New Historical Markers at Clemson University Relate the Good and the Bad

Clemson University in South Carolina has installed new signs at 11 buildings on campus explaining the historical significance of the buildings and also providing information on the people for who the buildings are named. The historical markers were approved after a task force called on the university to tell the university’s history in a way that is “forthcoming, accurate, and beneficial to the Clemson family.

Some of the building on campus were named for historical figures who were supporters of White supremacy but played a significant role in the history of the university. Among them are “Pitchfork” Ben Tillman was born in 1847. Tillman served two terms as governor of South Carolina and in 1895 became a U.S. senator. An opponent of education for African Americans, Tillman once said: “When you educate a Negro, you educate a candidate for the penitentiary or spoil a good field hand.” After student protests in 2015, the university decided not to change the name of Tillman Hall on campus.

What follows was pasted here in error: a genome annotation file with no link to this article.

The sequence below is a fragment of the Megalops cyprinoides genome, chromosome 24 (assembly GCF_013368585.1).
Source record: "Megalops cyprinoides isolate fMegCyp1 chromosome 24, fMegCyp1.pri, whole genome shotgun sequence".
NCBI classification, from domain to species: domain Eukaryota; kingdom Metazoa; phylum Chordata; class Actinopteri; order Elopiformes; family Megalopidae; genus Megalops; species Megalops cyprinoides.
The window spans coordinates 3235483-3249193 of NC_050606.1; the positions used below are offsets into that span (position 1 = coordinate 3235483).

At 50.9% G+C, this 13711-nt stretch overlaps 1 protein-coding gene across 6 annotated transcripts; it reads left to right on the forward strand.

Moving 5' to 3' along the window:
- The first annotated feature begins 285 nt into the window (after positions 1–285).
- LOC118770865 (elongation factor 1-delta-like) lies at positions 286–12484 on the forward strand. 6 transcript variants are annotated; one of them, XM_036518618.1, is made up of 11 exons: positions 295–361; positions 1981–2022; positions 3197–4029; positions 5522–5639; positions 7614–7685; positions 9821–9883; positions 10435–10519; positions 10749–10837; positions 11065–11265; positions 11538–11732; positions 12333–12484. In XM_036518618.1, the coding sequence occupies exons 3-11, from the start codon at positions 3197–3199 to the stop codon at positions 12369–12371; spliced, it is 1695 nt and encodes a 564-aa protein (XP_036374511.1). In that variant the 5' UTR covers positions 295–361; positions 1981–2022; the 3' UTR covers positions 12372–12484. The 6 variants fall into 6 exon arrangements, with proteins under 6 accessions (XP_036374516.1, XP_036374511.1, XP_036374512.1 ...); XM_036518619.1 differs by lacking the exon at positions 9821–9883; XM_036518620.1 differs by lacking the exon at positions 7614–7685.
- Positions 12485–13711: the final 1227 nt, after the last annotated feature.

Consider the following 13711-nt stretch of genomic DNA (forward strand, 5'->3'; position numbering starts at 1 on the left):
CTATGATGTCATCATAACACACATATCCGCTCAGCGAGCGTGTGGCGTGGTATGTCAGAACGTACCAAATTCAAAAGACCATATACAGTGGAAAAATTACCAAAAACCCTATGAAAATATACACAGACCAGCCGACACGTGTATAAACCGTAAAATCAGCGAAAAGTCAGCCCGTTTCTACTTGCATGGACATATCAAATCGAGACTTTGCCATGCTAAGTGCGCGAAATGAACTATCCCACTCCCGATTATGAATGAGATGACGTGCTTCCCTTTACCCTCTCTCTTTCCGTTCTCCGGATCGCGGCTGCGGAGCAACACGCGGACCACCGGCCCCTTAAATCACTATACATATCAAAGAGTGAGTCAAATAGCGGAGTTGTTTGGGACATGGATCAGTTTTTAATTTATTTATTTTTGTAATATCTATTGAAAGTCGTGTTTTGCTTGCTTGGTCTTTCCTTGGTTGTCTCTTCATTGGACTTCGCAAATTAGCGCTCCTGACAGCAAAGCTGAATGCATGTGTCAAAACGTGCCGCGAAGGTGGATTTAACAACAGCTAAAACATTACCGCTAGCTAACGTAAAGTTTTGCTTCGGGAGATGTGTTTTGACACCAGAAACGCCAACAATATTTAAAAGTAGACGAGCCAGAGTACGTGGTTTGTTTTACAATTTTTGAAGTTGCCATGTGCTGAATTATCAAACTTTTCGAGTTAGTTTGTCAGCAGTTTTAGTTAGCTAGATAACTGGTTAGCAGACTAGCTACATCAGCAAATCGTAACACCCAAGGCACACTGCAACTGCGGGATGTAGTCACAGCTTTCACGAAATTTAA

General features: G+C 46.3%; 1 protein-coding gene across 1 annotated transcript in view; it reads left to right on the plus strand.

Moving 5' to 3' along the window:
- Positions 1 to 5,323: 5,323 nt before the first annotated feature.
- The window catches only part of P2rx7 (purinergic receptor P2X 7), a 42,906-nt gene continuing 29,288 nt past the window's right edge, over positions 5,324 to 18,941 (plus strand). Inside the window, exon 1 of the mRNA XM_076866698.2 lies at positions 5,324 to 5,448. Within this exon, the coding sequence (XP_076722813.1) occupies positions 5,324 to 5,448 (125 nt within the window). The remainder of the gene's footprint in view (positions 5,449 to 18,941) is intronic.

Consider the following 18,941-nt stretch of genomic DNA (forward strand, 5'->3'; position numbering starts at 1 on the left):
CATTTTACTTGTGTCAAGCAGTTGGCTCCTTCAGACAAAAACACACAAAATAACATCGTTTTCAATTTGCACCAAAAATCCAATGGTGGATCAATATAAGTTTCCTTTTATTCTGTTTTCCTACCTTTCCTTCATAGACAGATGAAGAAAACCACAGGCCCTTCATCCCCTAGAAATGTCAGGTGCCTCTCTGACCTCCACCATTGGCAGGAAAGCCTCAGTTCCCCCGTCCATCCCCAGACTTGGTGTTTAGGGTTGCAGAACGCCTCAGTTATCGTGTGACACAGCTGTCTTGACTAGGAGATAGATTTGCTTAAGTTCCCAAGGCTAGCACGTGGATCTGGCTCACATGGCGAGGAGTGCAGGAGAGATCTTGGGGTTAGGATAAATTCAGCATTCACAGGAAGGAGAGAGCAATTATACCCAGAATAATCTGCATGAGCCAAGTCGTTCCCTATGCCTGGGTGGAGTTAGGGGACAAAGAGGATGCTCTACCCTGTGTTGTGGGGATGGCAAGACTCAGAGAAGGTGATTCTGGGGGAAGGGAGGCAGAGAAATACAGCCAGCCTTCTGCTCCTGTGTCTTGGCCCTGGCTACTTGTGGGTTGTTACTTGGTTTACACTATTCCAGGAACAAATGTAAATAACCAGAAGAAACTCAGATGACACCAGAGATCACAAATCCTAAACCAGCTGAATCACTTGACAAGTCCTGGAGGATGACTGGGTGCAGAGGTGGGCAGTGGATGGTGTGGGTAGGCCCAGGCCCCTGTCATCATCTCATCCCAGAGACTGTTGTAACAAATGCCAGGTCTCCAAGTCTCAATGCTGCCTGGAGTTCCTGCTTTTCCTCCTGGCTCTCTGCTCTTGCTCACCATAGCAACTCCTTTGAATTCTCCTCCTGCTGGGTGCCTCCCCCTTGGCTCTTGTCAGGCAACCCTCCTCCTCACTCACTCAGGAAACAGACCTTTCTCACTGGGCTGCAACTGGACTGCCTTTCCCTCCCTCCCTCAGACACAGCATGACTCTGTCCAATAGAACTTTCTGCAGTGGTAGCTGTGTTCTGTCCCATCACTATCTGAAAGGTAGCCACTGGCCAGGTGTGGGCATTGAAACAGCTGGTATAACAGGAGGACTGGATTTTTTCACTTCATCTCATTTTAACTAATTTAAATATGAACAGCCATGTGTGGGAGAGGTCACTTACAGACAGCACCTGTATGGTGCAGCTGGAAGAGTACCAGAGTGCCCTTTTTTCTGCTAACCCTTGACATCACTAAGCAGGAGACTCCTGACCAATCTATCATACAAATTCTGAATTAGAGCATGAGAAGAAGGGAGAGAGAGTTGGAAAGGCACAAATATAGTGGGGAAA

In addition to the new historical signs, the university has installed new granite markers on the circular drive outside of Tillman Hall that is now called Gantt Circle. In 1963, Harvey B. Gantt was the first African American to enroll at Clemson University. He went on to become mayor of Charlotte, North Carolina.

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